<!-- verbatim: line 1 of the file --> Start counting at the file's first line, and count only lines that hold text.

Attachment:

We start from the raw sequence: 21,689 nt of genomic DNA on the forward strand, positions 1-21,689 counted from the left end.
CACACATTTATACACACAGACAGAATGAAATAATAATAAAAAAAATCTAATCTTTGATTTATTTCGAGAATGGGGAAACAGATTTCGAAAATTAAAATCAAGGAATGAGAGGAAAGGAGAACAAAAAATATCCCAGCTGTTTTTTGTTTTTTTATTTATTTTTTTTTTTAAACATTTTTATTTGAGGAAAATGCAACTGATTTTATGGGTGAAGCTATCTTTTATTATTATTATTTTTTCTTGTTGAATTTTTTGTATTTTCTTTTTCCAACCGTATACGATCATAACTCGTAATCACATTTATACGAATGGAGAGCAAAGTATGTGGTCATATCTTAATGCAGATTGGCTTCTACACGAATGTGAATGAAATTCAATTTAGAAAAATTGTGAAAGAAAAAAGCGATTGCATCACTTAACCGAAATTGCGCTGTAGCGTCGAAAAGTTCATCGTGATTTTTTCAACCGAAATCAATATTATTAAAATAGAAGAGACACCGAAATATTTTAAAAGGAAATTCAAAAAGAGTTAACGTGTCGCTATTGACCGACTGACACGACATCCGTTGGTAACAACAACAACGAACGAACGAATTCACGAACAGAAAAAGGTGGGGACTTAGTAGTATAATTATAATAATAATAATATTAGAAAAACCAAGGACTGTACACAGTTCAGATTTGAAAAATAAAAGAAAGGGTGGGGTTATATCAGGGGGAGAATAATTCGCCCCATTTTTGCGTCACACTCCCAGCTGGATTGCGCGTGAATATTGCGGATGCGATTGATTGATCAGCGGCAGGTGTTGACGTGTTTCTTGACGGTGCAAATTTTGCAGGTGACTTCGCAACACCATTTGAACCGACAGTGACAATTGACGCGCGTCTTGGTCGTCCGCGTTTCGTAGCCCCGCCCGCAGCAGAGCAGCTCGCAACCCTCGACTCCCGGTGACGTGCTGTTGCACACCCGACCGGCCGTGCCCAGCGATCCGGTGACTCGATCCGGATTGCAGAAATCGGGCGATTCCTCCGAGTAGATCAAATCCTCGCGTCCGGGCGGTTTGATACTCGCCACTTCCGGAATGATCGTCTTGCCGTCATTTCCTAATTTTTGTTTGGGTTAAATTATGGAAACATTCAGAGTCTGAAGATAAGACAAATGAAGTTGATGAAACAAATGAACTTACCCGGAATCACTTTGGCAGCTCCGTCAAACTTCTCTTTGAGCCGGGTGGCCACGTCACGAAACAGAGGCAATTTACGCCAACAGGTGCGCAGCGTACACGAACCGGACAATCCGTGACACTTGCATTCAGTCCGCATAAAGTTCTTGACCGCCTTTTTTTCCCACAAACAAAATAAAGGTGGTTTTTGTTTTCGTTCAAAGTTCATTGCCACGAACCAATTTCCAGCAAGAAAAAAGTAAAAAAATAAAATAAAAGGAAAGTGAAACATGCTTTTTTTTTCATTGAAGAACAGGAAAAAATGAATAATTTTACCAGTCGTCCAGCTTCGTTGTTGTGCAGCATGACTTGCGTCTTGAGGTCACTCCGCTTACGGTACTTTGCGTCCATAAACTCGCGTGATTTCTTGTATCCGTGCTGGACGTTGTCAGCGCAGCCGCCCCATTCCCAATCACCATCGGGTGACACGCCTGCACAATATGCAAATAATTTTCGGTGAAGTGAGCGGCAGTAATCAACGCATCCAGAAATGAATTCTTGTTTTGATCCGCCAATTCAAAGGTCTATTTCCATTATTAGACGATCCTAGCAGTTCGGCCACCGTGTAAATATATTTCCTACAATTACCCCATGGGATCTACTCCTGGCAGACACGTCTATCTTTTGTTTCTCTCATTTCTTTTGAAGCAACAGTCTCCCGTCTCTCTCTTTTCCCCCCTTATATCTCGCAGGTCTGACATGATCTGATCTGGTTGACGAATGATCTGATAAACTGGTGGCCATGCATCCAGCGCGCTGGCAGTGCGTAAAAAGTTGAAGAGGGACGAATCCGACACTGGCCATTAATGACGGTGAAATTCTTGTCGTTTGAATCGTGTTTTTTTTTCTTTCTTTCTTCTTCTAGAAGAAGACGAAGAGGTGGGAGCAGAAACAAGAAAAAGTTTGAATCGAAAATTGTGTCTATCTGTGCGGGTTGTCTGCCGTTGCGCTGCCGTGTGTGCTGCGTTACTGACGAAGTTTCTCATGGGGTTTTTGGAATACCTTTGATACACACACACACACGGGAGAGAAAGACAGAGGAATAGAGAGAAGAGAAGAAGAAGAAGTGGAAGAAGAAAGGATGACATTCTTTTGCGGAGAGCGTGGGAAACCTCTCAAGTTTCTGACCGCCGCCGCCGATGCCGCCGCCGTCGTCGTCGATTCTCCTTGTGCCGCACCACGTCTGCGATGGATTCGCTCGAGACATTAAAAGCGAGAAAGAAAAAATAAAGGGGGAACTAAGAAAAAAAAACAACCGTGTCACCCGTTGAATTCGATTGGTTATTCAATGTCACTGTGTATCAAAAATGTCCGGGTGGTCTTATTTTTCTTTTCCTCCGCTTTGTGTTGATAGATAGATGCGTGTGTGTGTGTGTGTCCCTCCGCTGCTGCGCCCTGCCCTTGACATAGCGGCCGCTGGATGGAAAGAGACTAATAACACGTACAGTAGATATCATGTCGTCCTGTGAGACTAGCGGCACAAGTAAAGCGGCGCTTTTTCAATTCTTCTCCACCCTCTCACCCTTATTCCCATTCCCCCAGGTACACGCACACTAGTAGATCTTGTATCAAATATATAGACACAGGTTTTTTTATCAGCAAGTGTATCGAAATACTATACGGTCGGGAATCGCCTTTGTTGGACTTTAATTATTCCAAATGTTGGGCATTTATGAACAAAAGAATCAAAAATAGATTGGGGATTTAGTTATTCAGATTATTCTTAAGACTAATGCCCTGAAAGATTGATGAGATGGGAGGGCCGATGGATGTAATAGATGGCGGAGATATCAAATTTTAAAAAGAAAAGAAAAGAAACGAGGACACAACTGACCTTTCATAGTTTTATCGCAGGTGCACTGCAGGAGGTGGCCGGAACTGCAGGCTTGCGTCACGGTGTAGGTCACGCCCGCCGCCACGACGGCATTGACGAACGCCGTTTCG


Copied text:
We start from the raw sequence: 21,689 nt of genomic DNA on the forward strand, positions 1-21,689 counted from the left end.